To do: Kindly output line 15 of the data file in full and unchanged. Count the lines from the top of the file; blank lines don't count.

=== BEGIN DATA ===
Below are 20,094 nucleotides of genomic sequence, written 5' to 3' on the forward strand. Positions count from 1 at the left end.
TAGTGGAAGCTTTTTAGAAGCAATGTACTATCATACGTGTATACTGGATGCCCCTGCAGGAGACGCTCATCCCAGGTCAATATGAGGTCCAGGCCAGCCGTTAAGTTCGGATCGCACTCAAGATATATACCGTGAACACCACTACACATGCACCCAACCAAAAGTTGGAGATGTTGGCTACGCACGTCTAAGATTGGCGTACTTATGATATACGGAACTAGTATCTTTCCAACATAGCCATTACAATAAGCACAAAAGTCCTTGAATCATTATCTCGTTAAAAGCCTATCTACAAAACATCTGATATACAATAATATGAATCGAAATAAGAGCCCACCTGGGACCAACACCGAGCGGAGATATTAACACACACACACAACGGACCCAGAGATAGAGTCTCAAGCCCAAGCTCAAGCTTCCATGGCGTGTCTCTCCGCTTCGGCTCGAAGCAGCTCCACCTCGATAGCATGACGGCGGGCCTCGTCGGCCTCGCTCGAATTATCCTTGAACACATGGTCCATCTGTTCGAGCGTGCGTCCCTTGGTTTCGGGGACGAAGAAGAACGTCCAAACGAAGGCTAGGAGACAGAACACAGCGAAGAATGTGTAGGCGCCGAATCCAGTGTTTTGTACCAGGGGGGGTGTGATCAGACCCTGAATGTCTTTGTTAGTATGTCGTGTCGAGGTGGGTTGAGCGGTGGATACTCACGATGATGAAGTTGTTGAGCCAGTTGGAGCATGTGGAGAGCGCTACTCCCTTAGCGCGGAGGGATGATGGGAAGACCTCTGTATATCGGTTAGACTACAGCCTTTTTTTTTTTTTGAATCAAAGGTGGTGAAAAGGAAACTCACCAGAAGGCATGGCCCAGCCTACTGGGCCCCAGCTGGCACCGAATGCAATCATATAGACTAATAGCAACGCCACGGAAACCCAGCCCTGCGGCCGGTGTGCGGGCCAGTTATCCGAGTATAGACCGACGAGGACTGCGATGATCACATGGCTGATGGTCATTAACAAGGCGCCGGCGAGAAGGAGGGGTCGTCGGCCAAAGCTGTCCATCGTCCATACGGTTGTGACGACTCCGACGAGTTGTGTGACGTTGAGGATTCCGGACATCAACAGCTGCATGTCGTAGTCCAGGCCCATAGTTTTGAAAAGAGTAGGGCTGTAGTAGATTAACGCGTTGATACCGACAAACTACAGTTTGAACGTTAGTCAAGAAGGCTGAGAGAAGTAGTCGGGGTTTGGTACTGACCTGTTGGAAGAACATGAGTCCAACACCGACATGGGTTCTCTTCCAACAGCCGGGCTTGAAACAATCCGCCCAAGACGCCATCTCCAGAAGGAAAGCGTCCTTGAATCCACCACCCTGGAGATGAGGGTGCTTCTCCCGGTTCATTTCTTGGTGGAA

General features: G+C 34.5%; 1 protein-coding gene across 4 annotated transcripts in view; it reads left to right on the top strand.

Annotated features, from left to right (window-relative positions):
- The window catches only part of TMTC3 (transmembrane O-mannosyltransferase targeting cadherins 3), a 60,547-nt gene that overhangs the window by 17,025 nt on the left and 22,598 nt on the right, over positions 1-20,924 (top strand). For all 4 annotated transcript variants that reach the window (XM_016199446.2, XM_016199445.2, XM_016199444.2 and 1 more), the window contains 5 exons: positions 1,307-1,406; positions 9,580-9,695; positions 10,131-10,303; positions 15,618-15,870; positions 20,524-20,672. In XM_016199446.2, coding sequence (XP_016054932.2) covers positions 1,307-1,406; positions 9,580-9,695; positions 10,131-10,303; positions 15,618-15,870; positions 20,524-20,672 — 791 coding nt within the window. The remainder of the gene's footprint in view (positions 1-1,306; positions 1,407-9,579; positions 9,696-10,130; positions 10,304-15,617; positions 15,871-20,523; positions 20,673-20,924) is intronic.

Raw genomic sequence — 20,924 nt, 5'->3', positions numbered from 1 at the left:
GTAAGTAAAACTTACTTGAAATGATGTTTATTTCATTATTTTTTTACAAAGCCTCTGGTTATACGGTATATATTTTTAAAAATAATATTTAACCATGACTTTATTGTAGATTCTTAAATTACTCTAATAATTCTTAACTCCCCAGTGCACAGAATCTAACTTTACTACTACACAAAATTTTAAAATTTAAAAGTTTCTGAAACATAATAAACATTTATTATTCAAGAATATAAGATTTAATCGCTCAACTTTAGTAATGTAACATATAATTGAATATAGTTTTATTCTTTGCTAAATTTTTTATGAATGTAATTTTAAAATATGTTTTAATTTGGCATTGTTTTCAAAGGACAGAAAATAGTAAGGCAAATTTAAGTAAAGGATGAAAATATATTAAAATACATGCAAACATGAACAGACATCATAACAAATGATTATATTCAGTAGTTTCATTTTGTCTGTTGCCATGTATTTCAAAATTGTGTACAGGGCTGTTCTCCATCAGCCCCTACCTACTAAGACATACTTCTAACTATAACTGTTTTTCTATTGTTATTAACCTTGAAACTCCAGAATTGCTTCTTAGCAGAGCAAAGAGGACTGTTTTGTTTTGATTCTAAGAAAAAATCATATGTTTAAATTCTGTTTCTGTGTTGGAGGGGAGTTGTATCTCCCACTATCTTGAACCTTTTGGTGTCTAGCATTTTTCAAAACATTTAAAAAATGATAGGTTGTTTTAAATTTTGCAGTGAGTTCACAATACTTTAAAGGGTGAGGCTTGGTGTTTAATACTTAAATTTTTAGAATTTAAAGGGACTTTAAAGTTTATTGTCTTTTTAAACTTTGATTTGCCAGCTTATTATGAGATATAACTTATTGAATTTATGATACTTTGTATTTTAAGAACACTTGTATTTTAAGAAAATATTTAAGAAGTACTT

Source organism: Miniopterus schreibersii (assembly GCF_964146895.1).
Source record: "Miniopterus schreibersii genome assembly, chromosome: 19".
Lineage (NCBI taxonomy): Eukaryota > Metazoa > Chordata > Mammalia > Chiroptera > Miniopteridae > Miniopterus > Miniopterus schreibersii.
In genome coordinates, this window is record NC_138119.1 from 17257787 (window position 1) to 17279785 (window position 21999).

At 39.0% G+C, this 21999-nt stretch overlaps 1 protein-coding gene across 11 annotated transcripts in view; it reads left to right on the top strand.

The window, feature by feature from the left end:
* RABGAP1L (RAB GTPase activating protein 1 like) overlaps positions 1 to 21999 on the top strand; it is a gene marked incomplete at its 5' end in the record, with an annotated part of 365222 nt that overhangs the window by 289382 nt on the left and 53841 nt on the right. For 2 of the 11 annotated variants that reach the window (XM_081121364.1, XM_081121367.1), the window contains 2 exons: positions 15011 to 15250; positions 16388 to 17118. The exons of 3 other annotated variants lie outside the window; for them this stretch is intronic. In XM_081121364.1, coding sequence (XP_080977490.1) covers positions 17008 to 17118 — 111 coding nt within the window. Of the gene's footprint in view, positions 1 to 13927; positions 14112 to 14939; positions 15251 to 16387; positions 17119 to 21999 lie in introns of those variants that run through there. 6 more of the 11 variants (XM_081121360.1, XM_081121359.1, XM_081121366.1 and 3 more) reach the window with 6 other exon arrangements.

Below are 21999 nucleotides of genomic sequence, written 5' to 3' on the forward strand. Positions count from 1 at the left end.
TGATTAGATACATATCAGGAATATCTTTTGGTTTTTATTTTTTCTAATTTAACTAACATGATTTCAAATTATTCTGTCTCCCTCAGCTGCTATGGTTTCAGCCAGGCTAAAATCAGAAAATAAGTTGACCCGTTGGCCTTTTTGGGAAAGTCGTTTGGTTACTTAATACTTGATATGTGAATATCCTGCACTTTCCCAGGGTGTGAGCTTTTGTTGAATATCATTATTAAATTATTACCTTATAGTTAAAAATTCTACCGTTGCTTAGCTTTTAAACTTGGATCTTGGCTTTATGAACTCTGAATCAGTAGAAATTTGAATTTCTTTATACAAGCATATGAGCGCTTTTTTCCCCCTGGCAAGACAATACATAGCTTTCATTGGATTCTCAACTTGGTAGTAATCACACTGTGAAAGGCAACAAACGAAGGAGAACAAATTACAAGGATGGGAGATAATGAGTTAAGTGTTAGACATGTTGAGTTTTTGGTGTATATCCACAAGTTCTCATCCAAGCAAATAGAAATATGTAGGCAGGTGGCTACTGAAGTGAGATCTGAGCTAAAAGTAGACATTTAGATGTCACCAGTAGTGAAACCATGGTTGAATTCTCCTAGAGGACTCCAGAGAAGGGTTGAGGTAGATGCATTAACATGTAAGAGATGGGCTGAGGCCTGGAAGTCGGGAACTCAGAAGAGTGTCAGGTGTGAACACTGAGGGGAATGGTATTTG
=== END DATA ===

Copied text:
Below are 21999 nucleotides of genomic sequence, written 5' to 3' on the forward strand. Positions count from 1 at the left end.